eilogo Emmanuel International


The core value of Emmanuel International is stated in the name: Emmanuel = God with us, to share God’s message of love through Jesus’ gift of salvation, by walking alongside those in need through practical assistance of relief and development. By taking a grassroots approach directly with church and community, sustainable interventions with environmentally sound methodologies can be promoted.
EI map

EI meets the needs of people regardless of their race, gender, colour or religion & works under the authority of local churches to serve people. The projects address the needs identified by the local church, in collaboration with the communities they serve. 

Emmanuel International has 10 offices around the world. In each country, these offices are designated as either an affiliate or a project office of the organisation. Affiliate countries are those in which there is an EI office that is registered as an NGO within that country, has a board and a constitution, and is able to source funds locally. An Affiliate office is self-governing within the vision, mandate and ethos of EI. 7 of our 10 countries are now considered affiliate countries. Tanzania, Haiti and South Africa are not affiliates EI in Canada, the United States of America and the United Kingdom, as well as the International Office, are only affiliate offices and work closely together to coordinate communication, funding, support of projects, etc.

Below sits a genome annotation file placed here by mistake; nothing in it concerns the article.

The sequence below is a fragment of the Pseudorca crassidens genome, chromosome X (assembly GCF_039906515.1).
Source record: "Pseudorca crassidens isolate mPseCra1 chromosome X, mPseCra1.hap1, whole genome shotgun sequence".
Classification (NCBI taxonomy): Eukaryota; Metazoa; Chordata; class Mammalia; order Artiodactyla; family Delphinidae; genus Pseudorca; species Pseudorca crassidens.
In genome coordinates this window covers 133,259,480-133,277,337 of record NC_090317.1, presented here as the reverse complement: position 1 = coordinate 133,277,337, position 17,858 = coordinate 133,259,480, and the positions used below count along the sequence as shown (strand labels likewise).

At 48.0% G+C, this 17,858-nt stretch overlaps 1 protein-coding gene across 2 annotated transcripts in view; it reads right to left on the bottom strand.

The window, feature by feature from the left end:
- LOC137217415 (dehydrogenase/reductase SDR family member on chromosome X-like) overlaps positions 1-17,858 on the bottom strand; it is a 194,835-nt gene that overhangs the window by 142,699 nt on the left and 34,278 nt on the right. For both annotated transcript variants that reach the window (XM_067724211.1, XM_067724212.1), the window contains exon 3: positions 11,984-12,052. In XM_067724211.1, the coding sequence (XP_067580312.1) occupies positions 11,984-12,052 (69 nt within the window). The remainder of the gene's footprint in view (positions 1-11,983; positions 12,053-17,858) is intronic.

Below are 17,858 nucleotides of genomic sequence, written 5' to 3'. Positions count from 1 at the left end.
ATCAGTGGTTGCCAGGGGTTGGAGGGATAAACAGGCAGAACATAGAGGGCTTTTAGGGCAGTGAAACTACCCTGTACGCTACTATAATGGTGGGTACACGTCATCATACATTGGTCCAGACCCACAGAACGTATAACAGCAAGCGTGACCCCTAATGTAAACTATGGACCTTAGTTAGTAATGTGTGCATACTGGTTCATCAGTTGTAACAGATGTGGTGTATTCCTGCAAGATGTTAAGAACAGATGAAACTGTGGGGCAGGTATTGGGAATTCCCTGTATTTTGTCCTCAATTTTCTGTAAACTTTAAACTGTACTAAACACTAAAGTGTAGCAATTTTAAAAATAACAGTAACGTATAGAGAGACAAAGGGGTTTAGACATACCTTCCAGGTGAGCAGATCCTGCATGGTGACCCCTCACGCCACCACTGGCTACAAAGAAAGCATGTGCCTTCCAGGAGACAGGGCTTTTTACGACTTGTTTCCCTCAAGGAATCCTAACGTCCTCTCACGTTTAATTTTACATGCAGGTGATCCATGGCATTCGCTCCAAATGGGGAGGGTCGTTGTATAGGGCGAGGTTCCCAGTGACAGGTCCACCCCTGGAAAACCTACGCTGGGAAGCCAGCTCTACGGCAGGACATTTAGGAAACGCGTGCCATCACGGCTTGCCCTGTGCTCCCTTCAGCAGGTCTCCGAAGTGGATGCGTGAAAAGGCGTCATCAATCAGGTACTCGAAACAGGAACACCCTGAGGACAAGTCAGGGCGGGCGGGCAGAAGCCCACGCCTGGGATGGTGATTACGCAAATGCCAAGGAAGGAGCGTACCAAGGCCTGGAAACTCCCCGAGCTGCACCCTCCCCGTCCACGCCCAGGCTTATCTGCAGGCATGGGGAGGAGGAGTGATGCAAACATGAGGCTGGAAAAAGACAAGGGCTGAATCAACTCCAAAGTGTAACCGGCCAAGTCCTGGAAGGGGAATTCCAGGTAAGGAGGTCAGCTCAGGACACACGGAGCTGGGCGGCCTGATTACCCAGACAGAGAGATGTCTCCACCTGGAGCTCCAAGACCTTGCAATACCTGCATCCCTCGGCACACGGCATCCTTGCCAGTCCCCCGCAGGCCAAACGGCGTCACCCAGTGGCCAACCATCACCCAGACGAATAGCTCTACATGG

EI  meets the needs of people regardless of their race, gender, colour or religion & works under the authority of local churches to serve people. The projects address the needs identified by the local church, in collaboration with the communities they serve. 

EI images


EI Iburm

The Ibumu Water Project will improve health and livelihoods of villagers in Ibumu through provision of adequate clean water throughout the village, together with health and hygiene education and improved sanitation facilities at the primary and secondary schools (WASH). A by-product will be a reduction in poverty as less time is lost due to illness and water collecting, freeing up time (particularly for women and girls who bear the brunt of water collection duties) for other tasks. The whole village population of 2499 will benefit from this project.

Disaster relief projects

EI Philippines

On December 16, 2021, Typhoon Odette (Rai) hit the Philippines and has devastated many provinces in the Philippines (Luzon, Visayas, and Mindanao) with a strength of around 200 kms/hour and gustiness of up to 270 Kms/hr, and making landfalls nine times. More than 300 people have died, around 600 injured and around 50 are still missing (Dec 2021). It has destroyed 85-90% of the houses that were in its path. Millions of People were devastated, without food, water, shelter, electricity, and ways of communication. To help ease the pain of our suffering

 people, Emmanuel International will be distributing relief goods to 5,000 families and helping 1,000 families rebuild their houses. They have distributed rice, water, canned goods, instant noodles and flashlights, and distribution is still going on as financial help arrives. They also started giving out G.I. sheets (roofing materials) and plywood for the repair of the houses affected.